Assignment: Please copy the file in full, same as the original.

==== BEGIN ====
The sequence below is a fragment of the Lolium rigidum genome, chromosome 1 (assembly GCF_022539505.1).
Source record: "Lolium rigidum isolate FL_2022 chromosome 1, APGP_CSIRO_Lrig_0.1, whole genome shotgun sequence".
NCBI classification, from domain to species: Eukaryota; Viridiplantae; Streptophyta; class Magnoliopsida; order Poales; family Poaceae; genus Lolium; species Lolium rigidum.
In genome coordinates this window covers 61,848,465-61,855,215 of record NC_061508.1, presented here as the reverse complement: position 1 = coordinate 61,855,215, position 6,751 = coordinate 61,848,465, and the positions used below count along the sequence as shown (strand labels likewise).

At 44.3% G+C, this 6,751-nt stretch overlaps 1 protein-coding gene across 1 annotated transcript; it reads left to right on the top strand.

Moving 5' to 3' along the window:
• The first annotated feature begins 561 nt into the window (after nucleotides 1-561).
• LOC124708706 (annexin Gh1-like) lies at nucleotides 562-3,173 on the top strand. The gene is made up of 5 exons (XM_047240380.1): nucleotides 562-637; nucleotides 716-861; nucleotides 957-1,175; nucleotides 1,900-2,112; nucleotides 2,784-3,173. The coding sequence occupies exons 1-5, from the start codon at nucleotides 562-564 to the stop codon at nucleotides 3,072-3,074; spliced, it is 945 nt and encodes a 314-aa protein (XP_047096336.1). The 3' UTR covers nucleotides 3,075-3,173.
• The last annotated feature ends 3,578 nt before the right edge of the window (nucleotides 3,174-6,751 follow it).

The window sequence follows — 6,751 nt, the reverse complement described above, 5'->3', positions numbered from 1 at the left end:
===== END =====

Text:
The sequence below is a fragment of the Lolium rigidum genome, chromosome 1 (assembly GCF_022539505.1).
Source record: "Lolium rigidum isolate FL_2022 chromosome 1, APGP_CSIRO_Lrig_0.1, whole genome shotgun sequence".
NCBI classification, from domain to species: Eukaryota; Viridiplantae; Streptophyta; class Magnoliopsida; order Poales; family Poaceae; genus Lolium; species Lolium rigidum.
In genome coordinates this window covers 61,848,465-61,855,215 of record NC_061508.1, presented here as the reverse complement: position 1 = coordinate 61,855,215, position 6,751 = coordinate 61,848,465, and the positions used below count along the sequence as shown (strand labels likewise).

At 44.3% G+C, this 6,751-nt stretch overlaps 1 protein-coding gene across 1 annotated transcript; it reads left to right on the top strand.

Moving 5' to 3' along the window:
• The first annotated feature begins 561 nt into the window (after nucleotides 1-561).
• LOC124708706 (annexin Gh1-like) lies at nucleotides 562-3,173 on the top strand. The gene is made up of 5 exons (XM_047240380.1): nucleotides 562-637; nucleotides 716-861; nucleotides 957-1,175; nucleotides 1,900-2,112; nucleotides 2,784-3,173. The coding sequence occupies exons 1-5, from the start codon at nucleotides 562-564 to the stop codon at nucleotides 3,072-3,074; spliced, it is 945 nt and encodes a 314-aa protein (XP_047096336.1). The 3' UTR covers nucleotides 3,075-3,173.
• The last annotated feature ends 3,578 nt before the right edge of the window (nucleotides 3,174-6,751 follow it).

The window sequence follows — 6,751 nt, the reverse complement described above, 5'->3', positions numbered from 1 at the left end: